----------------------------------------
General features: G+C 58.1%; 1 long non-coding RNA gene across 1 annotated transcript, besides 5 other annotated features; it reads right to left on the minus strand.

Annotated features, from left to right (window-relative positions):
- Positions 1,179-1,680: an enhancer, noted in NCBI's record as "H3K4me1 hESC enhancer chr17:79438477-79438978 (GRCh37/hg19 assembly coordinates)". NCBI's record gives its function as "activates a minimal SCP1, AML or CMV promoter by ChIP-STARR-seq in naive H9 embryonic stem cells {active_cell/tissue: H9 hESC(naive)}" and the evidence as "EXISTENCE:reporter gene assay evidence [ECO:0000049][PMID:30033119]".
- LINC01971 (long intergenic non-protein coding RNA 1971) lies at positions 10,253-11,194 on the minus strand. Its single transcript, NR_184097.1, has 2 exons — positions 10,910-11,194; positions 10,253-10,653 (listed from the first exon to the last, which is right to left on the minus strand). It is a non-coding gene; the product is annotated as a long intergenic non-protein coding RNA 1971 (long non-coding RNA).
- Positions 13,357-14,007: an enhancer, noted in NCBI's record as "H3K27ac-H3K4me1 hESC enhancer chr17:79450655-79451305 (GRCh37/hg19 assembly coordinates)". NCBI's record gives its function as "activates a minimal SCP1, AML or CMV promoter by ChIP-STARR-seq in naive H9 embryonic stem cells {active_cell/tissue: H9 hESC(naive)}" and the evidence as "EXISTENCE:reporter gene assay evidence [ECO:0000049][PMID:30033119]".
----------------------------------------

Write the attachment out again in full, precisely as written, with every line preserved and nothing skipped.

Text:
General features: G+C 58.1%; 1 long non-coding RNA gene across 1 annotated transcript, besides 5 other annotated features; it reads right to left on the minus strand.

Annotated features, from left to right (window-relative positions):
- Positions 1,179-1,680: an enhancer, noted in NCBI's record as "H3K4me1 hESC enhancer chr17:79438477-79438978 (GRCh37/hg19 assembly coordinates)". NCBI's record gives its function as "activates a minimal SCP1, AML or CMV promoter by ChIP-STARR-seq in naive H9 embryonic stem cells {active_cell/tissue: H9 hESC(naive)}" and the evidence as "EXISTENCE:reporter gene assay evidence [ECO:0000049][PMID:30033119]".
- LINC01971 (long intergenic non-protein coding RNA 1971) lies at positions 10,253-11,194 on the minus strand. Its single transcript, NR_184097.1, has 2 exons — positions 10,910-11,194; positions 10,253-10,653 (listed from the first exon to the last, which is right to left on the minus strand). It is a non-coding gene; the product is annotated as a long intergenic non-protein coding RNA 1971 (long non-coding RNA).
- Positions 13,357-14,007: an enhancer, noted in NCBI's record as "H3K27ac-H3K4me1 hESC enhancer chr17:79450655-79451305 (GRCh37/hg19 assembly coordinates)". NCBI's record gives its function as "activates a minimal SCP1, AML or CMV promoter by ChIP-STARR-seq in naive H9 embryonic stem cells {active_cell/tissue: H9 hESC(naive)}" and the evidence as "EXISTENCE:reporter gene assay evidence [ECO:0000049][PMID:30033119]".